Great Plains Studies, Center for


Date of this Version

February 1992


Published in Great Plains Research 2:1 (February 1992), pp. 117-118. Copyright © 1992 The Center for Great Plains Studies, University of Nebraska-Lincoln. Used by permission.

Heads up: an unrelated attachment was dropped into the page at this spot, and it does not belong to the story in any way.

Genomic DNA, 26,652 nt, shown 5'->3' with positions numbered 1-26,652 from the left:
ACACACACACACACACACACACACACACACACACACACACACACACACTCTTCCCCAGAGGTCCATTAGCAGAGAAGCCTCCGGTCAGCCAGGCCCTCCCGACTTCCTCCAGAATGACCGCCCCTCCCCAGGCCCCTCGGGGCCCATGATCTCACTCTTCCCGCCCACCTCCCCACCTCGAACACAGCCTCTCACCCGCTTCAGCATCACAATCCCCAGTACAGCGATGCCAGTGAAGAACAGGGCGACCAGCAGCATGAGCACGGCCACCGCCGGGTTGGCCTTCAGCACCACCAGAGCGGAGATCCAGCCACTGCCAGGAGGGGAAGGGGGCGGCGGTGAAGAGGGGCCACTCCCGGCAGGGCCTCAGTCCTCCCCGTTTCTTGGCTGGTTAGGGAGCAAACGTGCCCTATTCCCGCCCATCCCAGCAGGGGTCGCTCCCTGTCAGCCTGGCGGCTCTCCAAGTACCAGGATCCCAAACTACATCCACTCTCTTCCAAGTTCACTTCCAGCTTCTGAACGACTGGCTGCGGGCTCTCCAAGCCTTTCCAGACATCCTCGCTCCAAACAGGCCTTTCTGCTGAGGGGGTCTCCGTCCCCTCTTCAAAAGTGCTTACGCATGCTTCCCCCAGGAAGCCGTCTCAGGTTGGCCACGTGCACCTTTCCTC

This volume compiles the papers of a workshop that had several foci: the philosophies of soil conservation, the sweeping generalizations from LANDSAT data and their use in GIS, and the infinite detail of classification and genesis of soils, quantification of soil productivity, and techniques for the injection of nitrogen into the soil. The theme of this particular workshop was "Sustainable Agriculture-A Soil Science Perspective." Canadian agricultural scientists, as their U.S. counterparts, appear to have latched onto the buzz word "sustainable." Neither group seems to be able to define clearly what the phrase means. Fortunately for the reader, there is no paper attempting to define the subject included in the book. The phrase simply suggests a system of agriculture that (from our present perspective) can be relied upon for the foreseeable future. Modern methods (even those considered to be "sustainable") known today are not sustainable over the generations ahead because they in total use more energy than they produce. Hence, at some time in the dimly distant future, the huge machines shall grind to a halt, the nitrogen fertilizers shall vanish, and the last pest shall perish from one of the vast array of agricultural chemicals. This is unless (of course) technology comes to our rescue with a new source of energy to use in the manufacture of these items, and the operation of these machines.